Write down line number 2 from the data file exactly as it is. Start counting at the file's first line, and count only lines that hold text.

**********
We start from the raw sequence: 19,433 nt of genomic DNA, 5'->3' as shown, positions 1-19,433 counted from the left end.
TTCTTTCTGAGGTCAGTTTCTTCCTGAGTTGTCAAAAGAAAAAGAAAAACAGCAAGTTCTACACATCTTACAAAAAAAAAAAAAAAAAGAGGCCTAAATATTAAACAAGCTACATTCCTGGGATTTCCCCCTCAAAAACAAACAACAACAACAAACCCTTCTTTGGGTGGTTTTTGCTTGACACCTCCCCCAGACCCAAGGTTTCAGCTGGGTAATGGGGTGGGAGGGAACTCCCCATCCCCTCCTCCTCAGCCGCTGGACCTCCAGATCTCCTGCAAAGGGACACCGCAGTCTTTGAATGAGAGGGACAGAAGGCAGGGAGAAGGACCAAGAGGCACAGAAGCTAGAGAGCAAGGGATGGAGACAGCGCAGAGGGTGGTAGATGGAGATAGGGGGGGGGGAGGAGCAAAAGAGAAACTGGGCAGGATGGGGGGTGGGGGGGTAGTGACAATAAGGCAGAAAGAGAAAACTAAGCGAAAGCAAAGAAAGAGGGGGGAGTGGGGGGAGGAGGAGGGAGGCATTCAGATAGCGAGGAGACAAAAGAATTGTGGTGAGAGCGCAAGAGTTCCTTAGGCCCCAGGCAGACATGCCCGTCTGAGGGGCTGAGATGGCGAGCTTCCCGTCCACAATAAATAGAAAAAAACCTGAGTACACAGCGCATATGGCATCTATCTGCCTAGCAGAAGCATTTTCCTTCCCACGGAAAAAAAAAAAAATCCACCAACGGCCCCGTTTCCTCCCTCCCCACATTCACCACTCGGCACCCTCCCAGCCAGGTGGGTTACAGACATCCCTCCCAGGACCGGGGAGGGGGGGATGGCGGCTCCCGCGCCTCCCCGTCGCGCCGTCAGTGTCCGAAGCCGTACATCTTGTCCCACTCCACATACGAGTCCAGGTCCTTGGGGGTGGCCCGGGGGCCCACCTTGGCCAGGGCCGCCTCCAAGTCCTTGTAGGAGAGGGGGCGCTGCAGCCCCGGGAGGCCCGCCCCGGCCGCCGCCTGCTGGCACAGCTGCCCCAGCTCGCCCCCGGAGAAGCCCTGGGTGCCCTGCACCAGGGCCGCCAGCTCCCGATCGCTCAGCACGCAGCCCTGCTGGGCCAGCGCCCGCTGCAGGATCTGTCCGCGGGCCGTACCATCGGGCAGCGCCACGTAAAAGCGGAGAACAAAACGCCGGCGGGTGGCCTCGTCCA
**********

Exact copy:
TTCTTTCTGAGGTCAGTTTCTTCCTGAGTTGTCAAAAGAAAAAGAAAAACAGCAAGTTCTACACATCTTACAAAAAAAAAAAAAAAAAGAGGCCTAAATATTAAACAAGCTACATTCCTGGGATTTCCCCCTCAAAAACAAACAACAACAACAAACCCTTCTTTGGGTGGTTTTTGCTTGACACCTCCCCCAGACCCAAGGTTTCAGCTGGGTAATGGGGTGGGAGGGAACTCCCCATCCCCTCCTCCTCAGCCGCTGGACCTCCAGATCTCCTGCAAAGGGACACCGCAGTCTTTGAATGAGAGGGACAGAAGGCAGGGAGAAGGACCAAGAGGCACAGAAGCTAGAGAGCAAGGGATGGAGACAGCGCAGAGGGTGGTAGATGGAGATAGGGGGGGGGGAGGAGCAAAAGAGAAACTGGGCAGGATGGGGGGTGGGGGGGTAGTGACAATAAGGCAGAAAGAGAAAACTAAGCGAAAGCAAAGAAAGAGGGGGGAGTGGGGGGAGGAGGAGGGAGGCATTCAGATAGCGAGGAGACAAAAGAATTGTGGTGAGAGCGCAAGAGTTCCTTAGGCCCCAGGCAGACATGCCCGTCTGAGGGGCTGAGATGGCGAGCTTCCCGTCCACAATAAATAGAAAAAAACCTGAGTACACAGCGCATATGGCATCTATCTGCCTAGCAGAAGCATTTTCCTTCCCACGGAAAAAAAAAAAAATCCACCAACGGCCCCGTTTCCTCCCTCCCCACATTCACCACTCGGCACCCTCCCAGCCAGGTGGGTTACAGACATCCCTCCCAGGACCGGGGAGGGGGGGATGGCGGCTCCCGCGCCTCCCCGTCGCGCCGTCAGTGTCCGAAGCCGTACATCTTGTCCCACTCCACATACGAGTCCAGGTCCTTGGGGGTGGCCCGGGGGCCCACCTTGGCCAGGGCCGCCTCCAAGTCCTTGTAGGAGAGGGGGCGCTGCAGCCCCGGGAGGCCCGCCCCGGCCGCCGCCTGCTGGCACAGCTGCCCCAGCTCGCCCCCGGAGAAGCCCTGGGTGCCCTGCACCAGGGCCGCCAGCTCCCGATCGCTCAGCACGCAGCCCTGCTGGGCCAGCGCCCGCTGCAGGATCTGTCCGCGGGCCGTACCATCGGGCAGCGCCACGTAAAAGCGGAGAACAAAACGCCGGCGGGTGGCCTCGTCCA